Skeletal muscle fatigability in heart failure

Manda L. Keller-Ross, Mia Larson, Bruce D. Johnson

Research output: Contribution to journalReview articlepeer-review

8 Scopus citations


Evidence suggests that heart failure (HF) patients experience skeletal muscle fatigability in the lower extremity during single-limb tasks. The contribution of skeletal muscle fatigability to symptoms of exercise intolerance (perceived fatigue and dyspnea) is relatively unclear. Symptomatic or 'perceived' fatigue is defined by the sensations of exhaustion or tiredness that patients experience either at rest or while performing a motor task. Although factors that contribute to symptoms of fatigue in patients with HF are multifactorial; the skeletal muscle likely plays a major role. Skeletal muscle fatigability, as opposed to symptomatic fatigue, is an objective measure of a reduction in muscle force or power or reduced ability of the muscles to perform over time. Indeed, evidence suggests that patients with HF experience greater skeletal muscle fatigability which may contribute to a diminution in motor performance and the overall symptomatology that is hallmark of exercise intolerance in HF. This review will discuss (1) skeletal muscle fatigability in patients with HF, (2) the mechanisms contributing to locomotor skeletal muscle fatigability in HF and (3) the relationship of fatigability to symptoms of perceived fatigue and exercise intolerance in HF patients. Evidence suggests that cardiac dysfunction alone does not contribute to exercise intolerance. Therefore, mechanisms of skeletal muscle fatigability and their contribution to symptoms of fatigue and exercise intolerance, is an increasingly important consideration as we develop rehabilitative strategies for improving motor performance and functional capacity in patients with HF.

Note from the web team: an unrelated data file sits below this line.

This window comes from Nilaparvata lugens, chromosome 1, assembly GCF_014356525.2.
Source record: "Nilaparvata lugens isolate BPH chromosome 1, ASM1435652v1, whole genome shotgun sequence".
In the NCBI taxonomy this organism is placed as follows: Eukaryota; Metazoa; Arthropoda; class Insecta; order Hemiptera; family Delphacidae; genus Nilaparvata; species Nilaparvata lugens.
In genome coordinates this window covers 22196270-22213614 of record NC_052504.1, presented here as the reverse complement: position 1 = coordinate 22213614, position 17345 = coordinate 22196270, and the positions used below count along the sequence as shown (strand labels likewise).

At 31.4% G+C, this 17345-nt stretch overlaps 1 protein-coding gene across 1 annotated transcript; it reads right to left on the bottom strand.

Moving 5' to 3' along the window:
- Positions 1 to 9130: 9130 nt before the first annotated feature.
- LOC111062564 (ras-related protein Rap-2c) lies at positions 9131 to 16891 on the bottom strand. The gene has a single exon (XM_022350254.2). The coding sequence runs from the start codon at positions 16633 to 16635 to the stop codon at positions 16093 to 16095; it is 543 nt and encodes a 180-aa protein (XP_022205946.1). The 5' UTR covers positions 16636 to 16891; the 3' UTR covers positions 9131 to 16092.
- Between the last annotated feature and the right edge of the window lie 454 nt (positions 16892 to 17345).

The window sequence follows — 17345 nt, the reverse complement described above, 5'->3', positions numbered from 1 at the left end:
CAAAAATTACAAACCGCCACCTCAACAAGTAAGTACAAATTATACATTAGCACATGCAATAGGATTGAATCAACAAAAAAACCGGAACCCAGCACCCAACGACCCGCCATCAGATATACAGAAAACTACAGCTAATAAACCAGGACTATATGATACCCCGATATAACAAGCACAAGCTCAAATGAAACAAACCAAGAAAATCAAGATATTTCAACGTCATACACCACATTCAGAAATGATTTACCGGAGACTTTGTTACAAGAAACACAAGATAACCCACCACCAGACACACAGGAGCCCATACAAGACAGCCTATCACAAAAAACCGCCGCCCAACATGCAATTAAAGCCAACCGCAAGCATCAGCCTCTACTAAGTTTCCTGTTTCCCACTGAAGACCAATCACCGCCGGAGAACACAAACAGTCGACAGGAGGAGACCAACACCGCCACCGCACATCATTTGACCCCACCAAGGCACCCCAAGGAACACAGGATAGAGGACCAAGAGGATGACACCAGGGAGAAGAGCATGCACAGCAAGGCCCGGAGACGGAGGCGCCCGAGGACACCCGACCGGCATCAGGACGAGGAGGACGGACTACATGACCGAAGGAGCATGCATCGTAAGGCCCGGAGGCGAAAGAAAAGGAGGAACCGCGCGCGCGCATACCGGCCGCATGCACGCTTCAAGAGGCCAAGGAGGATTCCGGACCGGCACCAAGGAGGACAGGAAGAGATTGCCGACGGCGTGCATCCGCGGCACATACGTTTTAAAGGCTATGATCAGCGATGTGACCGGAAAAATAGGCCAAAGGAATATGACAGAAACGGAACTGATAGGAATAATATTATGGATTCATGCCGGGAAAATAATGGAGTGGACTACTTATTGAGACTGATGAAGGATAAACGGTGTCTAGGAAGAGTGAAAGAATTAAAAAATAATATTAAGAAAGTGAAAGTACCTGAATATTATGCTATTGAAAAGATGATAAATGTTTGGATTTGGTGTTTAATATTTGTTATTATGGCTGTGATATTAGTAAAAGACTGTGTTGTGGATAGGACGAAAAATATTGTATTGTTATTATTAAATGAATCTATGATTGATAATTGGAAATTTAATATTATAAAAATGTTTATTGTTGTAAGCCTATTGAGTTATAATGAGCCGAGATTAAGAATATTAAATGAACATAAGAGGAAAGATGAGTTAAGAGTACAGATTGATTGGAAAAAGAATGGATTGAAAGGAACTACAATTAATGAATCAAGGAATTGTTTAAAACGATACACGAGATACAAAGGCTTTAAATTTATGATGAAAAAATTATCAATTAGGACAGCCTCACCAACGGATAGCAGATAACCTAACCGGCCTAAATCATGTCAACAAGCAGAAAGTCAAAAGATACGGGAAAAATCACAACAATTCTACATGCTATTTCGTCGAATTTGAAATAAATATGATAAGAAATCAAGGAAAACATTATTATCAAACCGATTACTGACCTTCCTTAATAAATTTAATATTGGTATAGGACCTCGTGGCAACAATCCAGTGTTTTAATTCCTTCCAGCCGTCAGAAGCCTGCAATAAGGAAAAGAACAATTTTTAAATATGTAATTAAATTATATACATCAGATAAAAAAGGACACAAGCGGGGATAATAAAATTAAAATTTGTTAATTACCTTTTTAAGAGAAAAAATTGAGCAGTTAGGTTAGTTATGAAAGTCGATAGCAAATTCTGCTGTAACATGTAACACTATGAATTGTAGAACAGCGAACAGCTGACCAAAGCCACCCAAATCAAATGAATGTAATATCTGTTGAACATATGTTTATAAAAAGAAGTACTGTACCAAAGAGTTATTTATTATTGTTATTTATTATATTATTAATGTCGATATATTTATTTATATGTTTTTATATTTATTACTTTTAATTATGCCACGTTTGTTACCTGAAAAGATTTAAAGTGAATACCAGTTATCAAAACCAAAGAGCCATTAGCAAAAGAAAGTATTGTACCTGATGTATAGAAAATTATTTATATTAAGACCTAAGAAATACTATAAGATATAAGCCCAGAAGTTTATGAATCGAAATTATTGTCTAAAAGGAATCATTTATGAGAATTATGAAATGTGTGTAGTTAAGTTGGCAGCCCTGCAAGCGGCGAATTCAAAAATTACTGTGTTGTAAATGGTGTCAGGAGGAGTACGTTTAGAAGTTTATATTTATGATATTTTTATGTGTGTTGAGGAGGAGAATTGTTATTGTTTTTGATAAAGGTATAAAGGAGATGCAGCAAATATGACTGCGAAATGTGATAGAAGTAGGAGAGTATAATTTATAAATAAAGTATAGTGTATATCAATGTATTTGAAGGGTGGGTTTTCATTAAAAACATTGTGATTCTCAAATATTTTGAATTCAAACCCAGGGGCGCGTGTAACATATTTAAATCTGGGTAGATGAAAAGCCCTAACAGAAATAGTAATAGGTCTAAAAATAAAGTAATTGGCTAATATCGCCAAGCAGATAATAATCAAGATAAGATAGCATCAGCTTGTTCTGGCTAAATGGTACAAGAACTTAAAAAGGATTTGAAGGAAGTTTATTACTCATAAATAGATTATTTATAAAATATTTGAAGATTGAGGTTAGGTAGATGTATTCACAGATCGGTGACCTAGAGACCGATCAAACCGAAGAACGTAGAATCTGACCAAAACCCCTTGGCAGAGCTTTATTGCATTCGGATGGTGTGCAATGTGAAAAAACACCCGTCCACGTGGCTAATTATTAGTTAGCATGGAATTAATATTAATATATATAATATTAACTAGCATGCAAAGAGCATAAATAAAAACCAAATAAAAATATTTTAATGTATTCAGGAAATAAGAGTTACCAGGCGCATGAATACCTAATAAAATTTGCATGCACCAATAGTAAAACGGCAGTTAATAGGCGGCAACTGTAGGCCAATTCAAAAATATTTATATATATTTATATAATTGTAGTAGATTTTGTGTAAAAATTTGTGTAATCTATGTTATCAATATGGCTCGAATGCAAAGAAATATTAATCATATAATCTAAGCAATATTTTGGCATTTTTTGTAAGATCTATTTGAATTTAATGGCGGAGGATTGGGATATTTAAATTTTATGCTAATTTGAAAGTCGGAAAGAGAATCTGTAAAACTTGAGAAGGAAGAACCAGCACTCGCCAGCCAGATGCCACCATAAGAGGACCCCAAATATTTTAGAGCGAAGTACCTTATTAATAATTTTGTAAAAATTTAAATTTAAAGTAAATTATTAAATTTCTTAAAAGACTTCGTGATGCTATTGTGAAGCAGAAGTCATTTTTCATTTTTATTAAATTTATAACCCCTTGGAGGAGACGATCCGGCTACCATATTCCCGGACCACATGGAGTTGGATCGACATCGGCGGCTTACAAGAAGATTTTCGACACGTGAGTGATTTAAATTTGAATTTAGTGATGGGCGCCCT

Original languageEnglish (US)
Article number129
JournalFrontiers in Physiology
Issue numberFEB
StatePublished - 2019


  • Exercise intolerance
  • Fatigability
  • Fatigue
  • Heart failure
  • Skeletal muscle

ASJC Scopus subject areas

  • Physiology
  • Physiology (medical)


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